Shinto – Kagura
Type of Spiritual Experience
Kagura are the ancient Shinto ritual dances of shamanic origin. There are purification kagura dances and dances that re-enact myths and legends. There are also however, a few dances that were used to invoke spiritual experience.
Miko kagura , for example, is the oldest type of kagura and is danced by women in Shinto shrines and during folk festivals. The ancient miko were shamanesses, but this role has long since disappeared. Miko kagura originally was a shamanic trance dance, but you will see none of this reflected in the current dances.
Originally, the practice of kagura often involved authentic ‘possession’ – spiritual experience. In modern day Japan it appears to be difficult to find any true kagura that achieves this [called kamigakari]. Most of the apparent experiences are simply choreographed.
A description of the experience
Sagimusune is the title of a kabuki dance, thus here we have a dancing girl who enacted the trance dance in the kabuki theatre. The entire picture is symbolic.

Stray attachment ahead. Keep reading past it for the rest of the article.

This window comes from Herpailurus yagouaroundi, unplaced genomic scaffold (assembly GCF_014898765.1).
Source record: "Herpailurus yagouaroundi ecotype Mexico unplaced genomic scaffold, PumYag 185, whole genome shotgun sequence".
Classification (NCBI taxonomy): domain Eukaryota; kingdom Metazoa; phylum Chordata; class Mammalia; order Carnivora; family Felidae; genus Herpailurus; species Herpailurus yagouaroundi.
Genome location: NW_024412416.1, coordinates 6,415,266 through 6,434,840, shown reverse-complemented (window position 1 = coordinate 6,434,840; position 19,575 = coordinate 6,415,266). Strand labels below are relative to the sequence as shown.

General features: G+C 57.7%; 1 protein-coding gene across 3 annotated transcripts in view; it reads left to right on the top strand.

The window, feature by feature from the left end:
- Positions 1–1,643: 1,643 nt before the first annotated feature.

The snow represents ‘winter’ – the last stage of the spiritual path; she is wearing sky walker shoes, cloud walkers indicating out of body travel in the spiritual world.
Her white kimono – again a symbol of travel to the highest levels – is cloudy and billowy in shape, the cloud level of experience.
She has a black obi – so yin and yang.
The willow – a weeping willow – is a symbol of the spiritual word, the world of ‘death’ and ‘sorrow’ theoretically, but to the living simply the spirit world to where the dead eventually go.
The fence is a symbolic barrier however, between her and the final world of death, she is still on the side of the water level – the world of the living; there is another barrier of cloud above her